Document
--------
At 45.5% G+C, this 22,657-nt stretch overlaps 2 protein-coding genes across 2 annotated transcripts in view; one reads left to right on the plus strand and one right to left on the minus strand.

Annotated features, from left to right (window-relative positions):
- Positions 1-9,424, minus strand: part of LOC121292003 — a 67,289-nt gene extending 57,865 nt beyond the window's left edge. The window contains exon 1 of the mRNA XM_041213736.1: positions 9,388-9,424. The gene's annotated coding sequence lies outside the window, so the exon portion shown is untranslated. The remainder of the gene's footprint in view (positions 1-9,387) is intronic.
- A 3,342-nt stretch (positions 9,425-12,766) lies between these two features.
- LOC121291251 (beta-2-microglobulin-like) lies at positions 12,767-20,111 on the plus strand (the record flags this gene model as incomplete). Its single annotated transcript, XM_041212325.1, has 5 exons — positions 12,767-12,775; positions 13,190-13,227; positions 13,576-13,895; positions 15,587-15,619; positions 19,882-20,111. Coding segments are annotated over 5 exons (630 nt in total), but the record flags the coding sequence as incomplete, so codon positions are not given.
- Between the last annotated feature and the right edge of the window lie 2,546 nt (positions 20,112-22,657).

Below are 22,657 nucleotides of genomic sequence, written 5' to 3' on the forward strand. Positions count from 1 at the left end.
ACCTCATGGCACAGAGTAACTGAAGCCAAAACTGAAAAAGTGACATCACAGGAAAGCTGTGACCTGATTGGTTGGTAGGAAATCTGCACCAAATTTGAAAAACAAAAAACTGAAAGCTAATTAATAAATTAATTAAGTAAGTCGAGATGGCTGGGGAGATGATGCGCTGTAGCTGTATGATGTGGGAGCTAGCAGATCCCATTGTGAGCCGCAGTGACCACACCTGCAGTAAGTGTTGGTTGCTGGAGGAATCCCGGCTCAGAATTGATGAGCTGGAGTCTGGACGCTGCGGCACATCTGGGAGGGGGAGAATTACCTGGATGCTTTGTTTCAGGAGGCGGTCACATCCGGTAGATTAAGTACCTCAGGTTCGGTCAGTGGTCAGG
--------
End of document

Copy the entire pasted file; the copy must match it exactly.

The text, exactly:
At 45.5% G+C, this 22,657-nt stretch overlaps 2 protein-coding genes across 2 annotated transcripts in view; one reads left to right on the plus strand and one right to left on the minus strand.

Annotated features, from left to right (window-relative positions):
- Positions 1-9,424, minus strand: part of LOC121292003 — a 67,289-nt gene extending 57,865 nt beyond the window's left edge. The window contains exon 1 of the mRNA XM_041213736.1: positions 9,388-9,424. The gene's annotated coding sequence lies outside the window, so the exon portion shown is untranslated. The remainder of the gene's footprint in view (positions 1-9,387) is intronic.
- A 3,342-nt stretch (positions 9,425-12,766) lies between these two features.
- LOC121291251 (beta-2-microglobulin-like) lies at positions 12,767-20,111 on the plus strand (the record flags this gene model as incomplete). Its single annotated transcript, XM_041212325.1, has 5 exons — positions 12,767-12,775; positions 13,190-13,227; positions 13,576-13,895; positions 15,587-15,619; positions 19,882-20,111. Coding segments are annotated over 5 exons (630 nt in total), but the record flags the coding sequence as incomplete, so codon positions are not given.
- Between the last annotated feature and the right edge of the window lie 2,546 nt (positions 20,112-22,657).

Below are 22,657 nucleotides of genomic sequence, written 5' to 3' on the forward strand. Positions count from 1 at the left end.
ACCTCATGGCACAGAGTAACTGAAGCCAAAACTGAAAAAGTGACATCACAGGAAAGCTGTGACCTGATTGGTTGGTAGGAAATCTGCACCAAATTTGAAAAACAAAAAACTGAAAGCTAATTAATAAATTAATTAAGTAAGTCGAGATGGCTGGGGAGATGATGCGCTGTAGCTGTATGATGTGGGAGCTAGCAGATCCCATTGTGAGCCGCAGTGACCACACCTGCAGTAAGTGTTGGTTGCTGGAGGAATCCCGGCTCAGAATTGATGAGCTGGAGTCTGGACGCTGCGGCACATCTGGGAGGGGGAGAATTACCTGGATGCTTTGTTTCAGGAGGCGGTCACATCCGGTAGATTAAGTACCTCAGGTTCGGTCAGTGGTCAGG